J. D. Salinger: The Escape Artist

New Harvest  2014


J. D. Salinger: The Escape Artist, Thomas Beller’s biography of one of the world’s most revered recluses of literary genius, opens with “Sonny”—as he was then called—at four years old, dressed in full Indian costume and a suitcase of toy soldiers in hand, thus discovered by his mother in their apartment building’s lobby several hours after he had marched out of the family abode following an argument with his sister and ward for the afternoon, Doris. “Mother,” young Salinger promptly announced, “I am running away. But I stayed to say goodbye to you.”

It is no easy task to write about the life of a fanatically private public figure, as Beller well knows in embarking on the project with an illicit advance proof of Ian Hamilton’s ill-fated Salinger biography, famously (in the publishing world, at least) contested by its subject all the way to the Supreme Court. Anything written about Salinger becomes a work on the process of writing about him itself, the story of the investigation almost supplanting that of the elusive subject. Fully aware of the nature—and, perhaps, necessity—of this approach, Beller adds a third dimension in The Escape Artist: Beller’s own autobiography. In tracing the timeline, anecdotes, correspondences, and environments of Salinger’s life, Beller reflects not only on each experience of encountering and exhuming these materials, settings, and sources, but also on memories from his own childhood and career, “unfurled over much of the same landscape, amid the same landmarks and culture terrain, as J.D. Salinger’s.” With each progression in the biography, Beller considers the hazy suppositions around revelations into Salinger’s personal history against the moments and realities of his own secular but deeply Jewish upbringing on the Upper West Side of New York City, and of his career as a writer.

The result is a balanced and enjoyable work that reads like a walking tour of J.D. Salinger’s life. Beller transports his audience into the scenes of the biography, describing, narrating, and annotating at each venue as though shepherding a group of visitors on site, providing a cursory overview to each period and facet of the subject’s existence and embellishing with little-known facts, stories, and oddities like a seasoned docent.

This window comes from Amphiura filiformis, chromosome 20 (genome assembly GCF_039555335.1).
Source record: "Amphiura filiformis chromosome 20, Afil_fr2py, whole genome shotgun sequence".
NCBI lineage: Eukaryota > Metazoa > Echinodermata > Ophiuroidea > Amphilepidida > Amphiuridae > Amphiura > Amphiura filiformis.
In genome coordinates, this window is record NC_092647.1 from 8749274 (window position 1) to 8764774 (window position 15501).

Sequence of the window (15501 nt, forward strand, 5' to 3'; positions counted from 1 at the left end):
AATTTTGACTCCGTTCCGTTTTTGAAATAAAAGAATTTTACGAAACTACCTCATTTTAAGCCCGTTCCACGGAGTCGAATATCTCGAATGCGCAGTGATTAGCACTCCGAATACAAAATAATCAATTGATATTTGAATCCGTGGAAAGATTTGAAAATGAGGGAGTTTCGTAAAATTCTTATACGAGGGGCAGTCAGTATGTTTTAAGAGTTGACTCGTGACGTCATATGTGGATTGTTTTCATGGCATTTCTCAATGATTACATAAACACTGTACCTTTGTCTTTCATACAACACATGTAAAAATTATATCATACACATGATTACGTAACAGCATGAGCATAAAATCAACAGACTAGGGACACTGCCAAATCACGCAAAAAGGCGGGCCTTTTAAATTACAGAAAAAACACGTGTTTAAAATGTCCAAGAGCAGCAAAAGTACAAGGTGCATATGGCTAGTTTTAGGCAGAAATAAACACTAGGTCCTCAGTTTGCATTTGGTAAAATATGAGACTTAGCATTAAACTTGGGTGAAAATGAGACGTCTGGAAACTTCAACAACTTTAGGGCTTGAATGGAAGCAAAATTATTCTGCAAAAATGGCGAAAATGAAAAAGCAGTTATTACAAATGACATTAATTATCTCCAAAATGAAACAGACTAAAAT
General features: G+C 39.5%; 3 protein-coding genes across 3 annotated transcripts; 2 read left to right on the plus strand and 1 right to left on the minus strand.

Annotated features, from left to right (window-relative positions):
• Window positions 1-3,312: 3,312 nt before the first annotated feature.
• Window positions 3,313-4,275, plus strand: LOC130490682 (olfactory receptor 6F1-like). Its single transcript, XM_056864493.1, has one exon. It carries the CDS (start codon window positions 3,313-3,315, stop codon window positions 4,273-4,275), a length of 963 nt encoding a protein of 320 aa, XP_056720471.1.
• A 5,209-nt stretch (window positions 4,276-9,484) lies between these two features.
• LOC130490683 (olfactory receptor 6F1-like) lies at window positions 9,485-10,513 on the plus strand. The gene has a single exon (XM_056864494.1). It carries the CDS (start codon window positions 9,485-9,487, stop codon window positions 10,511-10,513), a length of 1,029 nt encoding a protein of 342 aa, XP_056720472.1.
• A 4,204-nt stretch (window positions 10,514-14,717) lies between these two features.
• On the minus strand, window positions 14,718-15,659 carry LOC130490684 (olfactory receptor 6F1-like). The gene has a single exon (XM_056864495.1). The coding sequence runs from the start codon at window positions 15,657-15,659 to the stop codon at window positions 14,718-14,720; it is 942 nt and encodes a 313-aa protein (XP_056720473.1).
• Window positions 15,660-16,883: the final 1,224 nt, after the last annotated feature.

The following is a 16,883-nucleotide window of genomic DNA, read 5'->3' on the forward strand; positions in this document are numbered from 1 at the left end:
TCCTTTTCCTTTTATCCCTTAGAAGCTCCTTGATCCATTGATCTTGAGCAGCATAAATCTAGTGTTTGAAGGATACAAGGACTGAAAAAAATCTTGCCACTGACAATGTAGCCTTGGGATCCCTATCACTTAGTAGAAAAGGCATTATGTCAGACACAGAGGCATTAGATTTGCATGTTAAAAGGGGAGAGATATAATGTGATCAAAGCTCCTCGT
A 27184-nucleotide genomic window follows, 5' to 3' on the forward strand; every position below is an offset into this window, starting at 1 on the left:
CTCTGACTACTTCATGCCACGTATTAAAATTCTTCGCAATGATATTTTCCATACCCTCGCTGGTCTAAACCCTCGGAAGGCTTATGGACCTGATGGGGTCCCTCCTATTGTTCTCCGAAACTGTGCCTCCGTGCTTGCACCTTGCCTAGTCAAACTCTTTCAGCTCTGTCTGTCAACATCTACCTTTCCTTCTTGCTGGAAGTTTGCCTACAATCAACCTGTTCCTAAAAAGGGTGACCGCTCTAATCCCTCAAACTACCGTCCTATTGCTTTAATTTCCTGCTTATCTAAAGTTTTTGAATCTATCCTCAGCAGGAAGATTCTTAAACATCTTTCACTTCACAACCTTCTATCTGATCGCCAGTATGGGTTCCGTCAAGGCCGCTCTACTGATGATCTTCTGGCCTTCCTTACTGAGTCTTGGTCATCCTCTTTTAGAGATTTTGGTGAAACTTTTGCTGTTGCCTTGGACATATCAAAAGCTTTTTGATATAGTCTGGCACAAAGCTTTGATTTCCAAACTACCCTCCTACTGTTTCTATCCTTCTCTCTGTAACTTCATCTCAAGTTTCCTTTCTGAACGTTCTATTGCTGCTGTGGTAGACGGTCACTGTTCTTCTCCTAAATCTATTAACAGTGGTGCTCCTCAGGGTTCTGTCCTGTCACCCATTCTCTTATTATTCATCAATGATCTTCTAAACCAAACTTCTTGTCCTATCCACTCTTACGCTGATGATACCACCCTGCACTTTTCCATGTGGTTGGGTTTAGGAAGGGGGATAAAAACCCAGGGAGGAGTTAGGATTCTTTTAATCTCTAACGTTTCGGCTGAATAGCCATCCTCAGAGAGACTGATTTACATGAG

Beller’s guidance extends to Salinger’s writing, grounding his analysis of both well-known and obscure works in the context of the events, values, and attitudes of the socially aloof (half-) Jewish writer raised in an upward-mobilizing household, educated in a preparatory military academy, and sent to Vienna at the brink of World War II. He vacillates between graduate writing programs before his enlistment as a counterintelligence officer in a unit triangulating the 123 camps of the Dachau concentration complex, and later marries a Nazi (whom he brings home to live with his parents on Park Avenue). He is alternately determined to see his work and name recognized, protected, and withdrawn.

J.D. Salinger: The Escape Artist proves a nice companion to the recent publication of a small collection of Salinger’s early stories: “The Young Folks,” “Go See Eddie,” and “Once a Week Won’t Kill You.” Indeed, Beller’s close reading of these among other works illuminates the developing signature voice and perspective of Salinger’s later, most popular writing. Along with the backstory to Salinger’s first published story—a miniature saga in its own right—Beller points to the shrewd skill and observation employed in the opening sentence of “The Young Folks”; ponders the sibling dynamics in “Go See Eddie” in comparison to Salinger’s close relationship with his sister Doris; and connects the contributor’s note submitted with “Once a Week Won’t Kill You” to Salinger’s exile overseeing an industrial livestock pen for his father’s ham business in a small town of north central Poland.

Read on their own, the three early stories are complex and, at first skim, as unlikeable as the characters they contain. But there is, even in these fledgling works, a richness to Salinger’s writing that deepens upon closer examination: picking out the social nuances of a party in one side character’s glance, shedding violence in a dialogue as though the interlocutors could hear their own narrator provoking them, sharpening the lilt of a spouse’s coo to a shriek. Preserving these nearly lost pieces of J.D. Salinger’s early oeuvre, Three Early Stories proves that even his most negligible writing stands the test of time.

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